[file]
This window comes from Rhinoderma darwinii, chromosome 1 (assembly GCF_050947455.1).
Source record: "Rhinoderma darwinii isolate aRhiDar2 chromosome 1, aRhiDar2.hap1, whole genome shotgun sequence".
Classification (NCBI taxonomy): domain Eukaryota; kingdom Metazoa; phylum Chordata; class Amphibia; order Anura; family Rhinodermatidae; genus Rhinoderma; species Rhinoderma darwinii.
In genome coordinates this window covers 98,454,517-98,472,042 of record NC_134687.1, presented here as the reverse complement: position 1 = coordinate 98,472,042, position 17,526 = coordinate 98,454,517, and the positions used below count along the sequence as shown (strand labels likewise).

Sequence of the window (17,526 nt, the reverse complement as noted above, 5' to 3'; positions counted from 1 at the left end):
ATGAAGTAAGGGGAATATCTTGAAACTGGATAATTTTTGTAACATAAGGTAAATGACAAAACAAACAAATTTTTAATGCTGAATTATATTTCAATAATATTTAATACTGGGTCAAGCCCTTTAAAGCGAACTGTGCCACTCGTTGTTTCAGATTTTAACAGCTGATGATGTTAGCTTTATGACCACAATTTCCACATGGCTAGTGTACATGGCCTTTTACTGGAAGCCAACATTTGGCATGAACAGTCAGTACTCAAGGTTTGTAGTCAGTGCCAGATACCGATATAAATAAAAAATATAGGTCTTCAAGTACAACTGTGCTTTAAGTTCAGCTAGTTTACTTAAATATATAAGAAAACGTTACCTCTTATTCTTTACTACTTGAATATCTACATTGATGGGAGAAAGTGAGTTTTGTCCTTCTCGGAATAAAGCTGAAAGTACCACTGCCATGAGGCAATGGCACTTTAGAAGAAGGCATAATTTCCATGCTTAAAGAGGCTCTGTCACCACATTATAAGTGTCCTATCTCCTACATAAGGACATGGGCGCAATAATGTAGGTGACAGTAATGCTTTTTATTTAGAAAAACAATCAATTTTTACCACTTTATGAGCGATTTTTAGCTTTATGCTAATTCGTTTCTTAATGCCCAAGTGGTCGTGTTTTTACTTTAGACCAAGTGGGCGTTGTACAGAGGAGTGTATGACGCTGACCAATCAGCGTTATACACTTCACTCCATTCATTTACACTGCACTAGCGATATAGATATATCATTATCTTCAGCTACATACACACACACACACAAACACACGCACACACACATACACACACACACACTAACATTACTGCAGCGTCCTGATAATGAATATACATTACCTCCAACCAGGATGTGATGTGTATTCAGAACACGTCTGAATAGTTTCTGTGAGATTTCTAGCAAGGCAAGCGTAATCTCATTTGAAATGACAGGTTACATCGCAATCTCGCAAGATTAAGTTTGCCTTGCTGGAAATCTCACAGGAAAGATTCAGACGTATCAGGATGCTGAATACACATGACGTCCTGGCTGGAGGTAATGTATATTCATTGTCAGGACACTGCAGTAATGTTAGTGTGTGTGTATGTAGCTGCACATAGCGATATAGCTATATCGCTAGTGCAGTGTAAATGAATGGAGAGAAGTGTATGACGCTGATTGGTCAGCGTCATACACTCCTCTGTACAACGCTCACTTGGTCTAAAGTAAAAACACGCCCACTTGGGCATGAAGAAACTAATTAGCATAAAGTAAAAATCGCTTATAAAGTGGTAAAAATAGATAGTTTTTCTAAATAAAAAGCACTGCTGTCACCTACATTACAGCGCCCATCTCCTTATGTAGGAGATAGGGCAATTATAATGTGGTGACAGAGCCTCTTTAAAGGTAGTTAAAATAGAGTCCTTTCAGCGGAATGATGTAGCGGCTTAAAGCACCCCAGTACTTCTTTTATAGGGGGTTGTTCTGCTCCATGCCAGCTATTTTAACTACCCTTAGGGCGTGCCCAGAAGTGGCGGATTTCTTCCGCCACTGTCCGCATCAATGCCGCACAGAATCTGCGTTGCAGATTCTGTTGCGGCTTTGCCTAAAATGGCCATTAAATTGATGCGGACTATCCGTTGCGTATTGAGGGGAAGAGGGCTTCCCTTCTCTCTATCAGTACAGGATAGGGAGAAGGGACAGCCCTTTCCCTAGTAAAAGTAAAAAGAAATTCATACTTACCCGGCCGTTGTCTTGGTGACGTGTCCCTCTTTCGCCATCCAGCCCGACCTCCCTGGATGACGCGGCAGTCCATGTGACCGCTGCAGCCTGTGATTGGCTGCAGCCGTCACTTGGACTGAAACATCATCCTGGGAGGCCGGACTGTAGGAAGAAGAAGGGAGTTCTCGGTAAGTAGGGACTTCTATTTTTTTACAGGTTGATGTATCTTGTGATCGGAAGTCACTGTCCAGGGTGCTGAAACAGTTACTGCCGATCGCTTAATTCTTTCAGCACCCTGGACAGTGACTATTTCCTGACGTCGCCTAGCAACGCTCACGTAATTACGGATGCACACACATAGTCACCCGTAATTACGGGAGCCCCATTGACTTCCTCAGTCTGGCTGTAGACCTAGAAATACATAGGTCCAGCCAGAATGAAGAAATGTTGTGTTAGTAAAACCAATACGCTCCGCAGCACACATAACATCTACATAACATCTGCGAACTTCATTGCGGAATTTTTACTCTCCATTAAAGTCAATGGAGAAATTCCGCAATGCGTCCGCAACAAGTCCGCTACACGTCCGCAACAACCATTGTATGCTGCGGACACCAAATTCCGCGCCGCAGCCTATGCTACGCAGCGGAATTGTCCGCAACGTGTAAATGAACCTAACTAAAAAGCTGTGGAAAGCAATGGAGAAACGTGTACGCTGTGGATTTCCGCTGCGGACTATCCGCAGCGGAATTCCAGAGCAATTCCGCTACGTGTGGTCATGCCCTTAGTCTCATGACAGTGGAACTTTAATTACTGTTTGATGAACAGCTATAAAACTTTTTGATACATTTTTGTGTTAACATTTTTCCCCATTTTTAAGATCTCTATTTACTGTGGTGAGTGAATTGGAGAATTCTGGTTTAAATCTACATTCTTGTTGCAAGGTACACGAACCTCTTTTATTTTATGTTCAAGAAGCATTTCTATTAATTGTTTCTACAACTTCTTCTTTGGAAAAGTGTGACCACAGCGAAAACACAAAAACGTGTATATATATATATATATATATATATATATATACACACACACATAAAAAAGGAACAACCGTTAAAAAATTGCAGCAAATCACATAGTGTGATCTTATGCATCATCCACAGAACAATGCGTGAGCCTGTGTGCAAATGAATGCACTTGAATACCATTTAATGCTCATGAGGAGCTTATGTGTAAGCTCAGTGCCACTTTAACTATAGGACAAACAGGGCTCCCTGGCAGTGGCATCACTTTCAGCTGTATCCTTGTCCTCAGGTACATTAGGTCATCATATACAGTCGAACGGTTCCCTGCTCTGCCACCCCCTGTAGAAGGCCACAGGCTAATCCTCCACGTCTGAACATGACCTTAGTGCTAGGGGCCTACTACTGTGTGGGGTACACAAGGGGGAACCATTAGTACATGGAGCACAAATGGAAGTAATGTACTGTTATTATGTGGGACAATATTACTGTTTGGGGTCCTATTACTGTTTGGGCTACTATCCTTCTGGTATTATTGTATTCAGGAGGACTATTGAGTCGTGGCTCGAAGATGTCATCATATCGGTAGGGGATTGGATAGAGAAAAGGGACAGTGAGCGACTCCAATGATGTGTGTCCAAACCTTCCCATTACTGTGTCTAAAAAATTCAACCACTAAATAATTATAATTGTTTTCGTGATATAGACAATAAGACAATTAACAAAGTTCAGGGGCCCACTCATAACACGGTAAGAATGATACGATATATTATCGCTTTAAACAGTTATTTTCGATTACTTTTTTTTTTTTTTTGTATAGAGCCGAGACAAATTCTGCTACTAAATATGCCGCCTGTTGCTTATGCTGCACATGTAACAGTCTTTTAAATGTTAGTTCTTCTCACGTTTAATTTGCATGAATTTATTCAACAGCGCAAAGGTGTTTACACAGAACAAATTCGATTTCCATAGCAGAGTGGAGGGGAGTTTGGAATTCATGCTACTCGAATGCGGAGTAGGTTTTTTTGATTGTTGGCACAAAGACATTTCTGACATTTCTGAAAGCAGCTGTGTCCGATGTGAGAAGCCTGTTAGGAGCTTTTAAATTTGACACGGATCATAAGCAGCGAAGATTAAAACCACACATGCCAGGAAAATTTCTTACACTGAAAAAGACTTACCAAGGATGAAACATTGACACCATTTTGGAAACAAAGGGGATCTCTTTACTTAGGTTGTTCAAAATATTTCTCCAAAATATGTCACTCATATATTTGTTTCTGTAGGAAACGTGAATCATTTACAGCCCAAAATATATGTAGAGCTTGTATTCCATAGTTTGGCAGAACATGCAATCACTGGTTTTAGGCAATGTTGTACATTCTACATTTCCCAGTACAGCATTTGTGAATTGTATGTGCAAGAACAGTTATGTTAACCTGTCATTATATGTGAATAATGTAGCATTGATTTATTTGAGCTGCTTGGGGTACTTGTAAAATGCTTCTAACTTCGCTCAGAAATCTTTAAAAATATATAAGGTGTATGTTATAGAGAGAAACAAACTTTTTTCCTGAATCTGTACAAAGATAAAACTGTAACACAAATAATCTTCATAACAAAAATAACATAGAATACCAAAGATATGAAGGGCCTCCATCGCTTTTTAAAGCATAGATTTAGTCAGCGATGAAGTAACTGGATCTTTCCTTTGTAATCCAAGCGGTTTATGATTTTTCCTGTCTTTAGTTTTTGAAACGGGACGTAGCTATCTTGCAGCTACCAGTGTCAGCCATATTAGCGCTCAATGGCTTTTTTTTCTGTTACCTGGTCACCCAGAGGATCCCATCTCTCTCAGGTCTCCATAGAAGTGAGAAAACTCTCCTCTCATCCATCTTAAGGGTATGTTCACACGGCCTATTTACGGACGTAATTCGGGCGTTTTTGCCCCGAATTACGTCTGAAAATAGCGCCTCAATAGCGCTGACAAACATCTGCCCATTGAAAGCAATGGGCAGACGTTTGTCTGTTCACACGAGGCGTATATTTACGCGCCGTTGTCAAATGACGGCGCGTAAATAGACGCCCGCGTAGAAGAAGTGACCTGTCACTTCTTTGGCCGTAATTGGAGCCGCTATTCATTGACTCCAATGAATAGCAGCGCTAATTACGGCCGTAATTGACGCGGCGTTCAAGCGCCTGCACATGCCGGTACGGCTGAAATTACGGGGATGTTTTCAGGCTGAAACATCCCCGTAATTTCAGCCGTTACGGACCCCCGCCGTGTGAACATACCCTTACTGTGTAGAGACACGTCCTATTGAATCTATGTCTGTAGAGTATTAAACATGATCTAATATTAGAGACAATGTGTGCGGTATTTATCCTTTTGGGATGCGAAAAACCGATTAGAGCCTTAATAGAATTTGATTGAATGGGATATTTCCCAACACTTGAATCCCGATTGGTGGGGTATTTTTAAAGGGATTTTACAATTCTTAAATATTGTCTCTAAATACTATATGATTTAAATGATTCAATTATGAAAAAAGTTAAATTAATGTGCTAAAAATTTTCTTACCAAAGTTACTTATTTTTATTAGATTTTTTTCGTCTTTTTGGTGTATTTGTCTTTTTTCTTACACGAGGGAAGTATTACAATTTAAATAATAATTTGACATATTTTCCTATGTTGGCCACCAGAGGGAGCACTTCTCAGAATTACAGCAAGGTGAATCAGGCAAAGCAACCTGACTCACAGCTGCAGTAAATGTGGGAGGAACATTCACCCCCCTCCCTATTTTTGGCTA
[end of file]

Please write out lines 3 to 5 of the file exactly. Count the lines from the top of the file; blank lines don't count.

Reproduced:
Classification (NCBI taxonomy): domain Eukaryota; kingdom Metazoa; phylum Chordata; class Amphibia; order Anura; family Rhinodermatidae; genus Rhinoderma; species Rhinoderma darwinii.
In genome coordinates this window covers 98,454,517-98,472,042 of record NC_134687.1, presented here as the reverse complement: position 1 = coordinate 98,472,042, position 17,526 = coordinate 98,454,517, and the positions used below count along the sequence as shown (strand labels likewise).

Sequence of the window (17,526 nt, the reverse complement as noted above, 5' to 3'; positions counted from 1 at the left end):